Use Sensitive Toothpaste

There are a number of ADA approved toothpastes that are specifically designed for sensitive teeth. These products still clean well, but they do not include the same harsh chemicals that are found in a lot of other toothpaste products. Using sensitive toothpaste will ensure that you don’t feel pain when brushing your teeth, which will therefore encourage you to keep up with your oral hygiene.

Bonus Tip:Use your finger to put a little bit of your toothpaste on the sensitive parts of your teeth before you go to bed at night. Spit out any excess that gets in your mouth, but don’t rinse. Try this over the course of a couple weeks, and you might be surprised by how much better your teeth feel.

Use Mouthwash with Fluoride in It

Fluoride works to rebuild your enamel, which will help our teeth stand up against temperature changes and crunchy foods that may hurt you right now. Fluoride also fights tooth decay, which can make your teeth even more sensitive than they already are. Most toothpastes will come with fluoride in them, but you could supplement that by using ACT mouthwash, or a similar product containing fluoride. You won’t cause your mouth any harm along the way.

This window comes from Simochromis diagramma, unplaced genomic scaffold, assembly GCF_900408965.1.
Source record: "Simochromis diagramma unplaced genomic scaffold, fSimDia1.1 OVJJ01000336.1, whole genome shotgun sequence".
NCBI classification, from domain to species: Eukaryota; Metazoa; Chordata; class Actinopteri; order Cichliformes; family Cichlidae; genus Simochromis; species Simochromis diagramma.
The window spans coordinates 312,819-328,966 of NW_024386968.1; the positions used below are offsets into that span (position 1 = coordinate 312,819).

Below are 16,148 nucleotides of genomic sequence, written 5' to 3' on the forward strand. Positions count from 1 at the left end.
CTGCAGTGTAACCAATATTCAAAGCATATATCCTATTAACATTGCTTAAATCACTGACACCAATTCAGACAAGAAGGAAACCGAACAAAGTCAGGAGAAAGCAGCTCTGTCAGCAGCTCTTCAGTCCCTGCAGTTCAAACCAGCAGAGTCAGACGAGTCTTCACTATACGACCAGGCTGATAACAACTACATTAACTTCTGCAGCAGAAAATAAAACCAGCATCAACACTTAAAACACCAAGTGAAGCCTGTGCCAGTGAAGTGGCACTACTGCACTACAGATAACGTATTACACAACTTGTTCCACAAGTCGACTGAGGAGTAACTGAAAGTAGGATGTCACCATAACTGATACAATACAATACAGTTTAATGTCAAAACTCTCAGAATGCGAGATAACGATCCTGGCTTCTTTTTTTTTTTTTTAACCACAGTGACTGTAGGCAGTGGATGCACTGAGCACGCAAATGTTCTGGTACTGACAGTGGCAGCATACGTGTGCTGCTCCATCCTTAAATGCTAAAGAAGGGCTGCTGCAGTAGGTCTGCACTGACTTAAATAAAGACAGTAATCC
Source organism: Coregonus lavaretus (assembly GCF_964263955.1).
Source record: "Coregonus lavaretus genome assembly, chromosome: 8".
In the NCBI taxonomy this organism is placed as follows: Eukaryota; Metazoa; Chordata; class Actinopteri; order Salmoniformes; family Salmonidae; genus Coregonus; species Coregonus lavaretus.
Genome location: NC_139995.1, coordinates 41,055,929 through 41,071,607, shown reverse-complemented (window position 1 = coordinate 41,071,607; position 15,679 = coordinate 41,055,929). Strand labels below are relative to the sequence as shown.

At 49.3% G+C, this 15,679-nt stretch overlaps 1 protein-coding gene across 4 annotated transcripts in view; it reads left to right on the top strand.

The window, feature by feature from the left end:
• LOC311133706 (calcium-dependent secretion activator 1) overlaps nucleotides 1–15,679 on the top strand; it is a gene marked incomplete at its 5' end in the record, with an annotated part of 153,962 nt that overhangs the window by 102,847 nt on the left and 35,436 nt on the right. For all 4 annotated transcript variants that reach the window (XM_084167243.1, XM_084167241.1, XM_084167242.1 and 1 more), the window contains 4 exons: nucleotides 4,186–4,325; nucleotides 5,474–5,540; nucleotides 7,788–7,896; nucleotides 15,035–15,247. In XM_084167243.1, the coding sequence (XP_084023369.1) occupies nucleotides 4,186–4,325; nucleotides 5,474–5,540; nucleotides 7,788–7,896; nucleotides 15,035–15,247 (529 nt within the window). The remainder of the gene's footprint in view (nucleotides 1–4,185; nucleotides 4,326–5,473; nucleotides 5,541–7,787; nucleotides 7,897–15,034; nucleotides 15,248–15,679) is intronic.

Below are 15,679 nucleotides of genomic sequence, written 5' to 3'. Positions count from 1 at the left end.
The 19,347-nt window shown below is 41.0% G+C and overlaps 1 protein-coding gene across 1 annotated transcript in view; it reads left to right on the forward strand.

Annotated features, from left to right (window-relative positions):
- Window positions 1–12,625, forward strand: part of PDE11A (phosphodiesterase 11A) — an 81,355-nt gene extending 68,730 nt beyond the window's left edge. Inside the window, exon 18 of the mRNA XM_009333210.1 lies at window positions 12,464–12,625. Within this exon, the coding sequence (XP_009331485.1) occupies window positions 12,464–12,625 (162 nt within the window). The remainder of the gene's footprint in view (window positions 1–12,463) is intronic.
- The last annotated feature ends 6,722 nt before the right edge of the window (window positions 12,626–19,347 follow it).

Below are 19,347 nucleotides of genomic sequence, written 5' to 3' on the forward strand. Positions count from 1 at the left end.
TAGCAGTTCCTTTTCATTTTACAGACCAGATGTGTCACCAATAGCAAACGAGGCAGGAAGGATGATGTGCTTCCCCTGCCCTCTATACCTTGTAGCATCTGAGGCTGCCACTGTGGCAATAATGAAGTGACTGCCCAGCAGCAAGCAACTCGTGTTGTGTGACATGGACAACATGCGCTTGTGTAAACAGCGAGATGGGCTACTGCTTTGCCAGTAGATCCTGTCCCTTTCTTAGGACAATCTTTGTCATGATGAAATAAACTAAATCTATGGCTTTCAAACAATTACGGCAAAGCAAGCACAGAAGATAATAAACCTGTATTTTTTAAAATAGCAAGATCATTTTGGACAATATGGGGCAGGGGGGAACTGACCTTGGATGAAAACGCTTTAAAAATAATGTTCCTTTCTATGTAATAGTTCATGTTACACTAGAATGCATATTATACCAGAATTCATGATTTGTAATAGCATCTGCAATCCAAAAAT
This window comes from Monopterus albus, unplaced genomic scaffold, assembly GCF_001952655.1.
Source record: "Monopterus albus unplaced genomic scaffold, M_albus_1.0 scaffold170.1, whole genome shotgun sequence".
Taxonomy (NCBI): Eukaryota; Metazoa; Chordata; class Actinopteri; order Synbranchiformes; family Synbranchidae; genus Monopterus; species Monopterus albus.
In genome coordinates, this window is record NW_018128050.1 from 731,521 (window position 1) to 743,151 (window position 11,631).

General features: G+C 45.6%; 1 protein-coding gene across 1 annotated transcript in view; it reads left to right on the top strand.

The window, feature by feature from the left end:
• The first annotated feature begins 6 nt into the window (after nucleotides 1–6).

Use a Soft Bristle Toothbrush

Hard bristle toothbrushes are only going to make your teeth worse. You need to look for a toothbrush that has soft bristles instead. This will also help you if you have problems with brushing your teeth too hard. The added pressure you put on your teeth won’t do nearly as much damage with a soft bristled brush. You can find these in both electric and manual models, and they will usually have an “S” indicator somewhere on the label.

Be Careful with Your Diet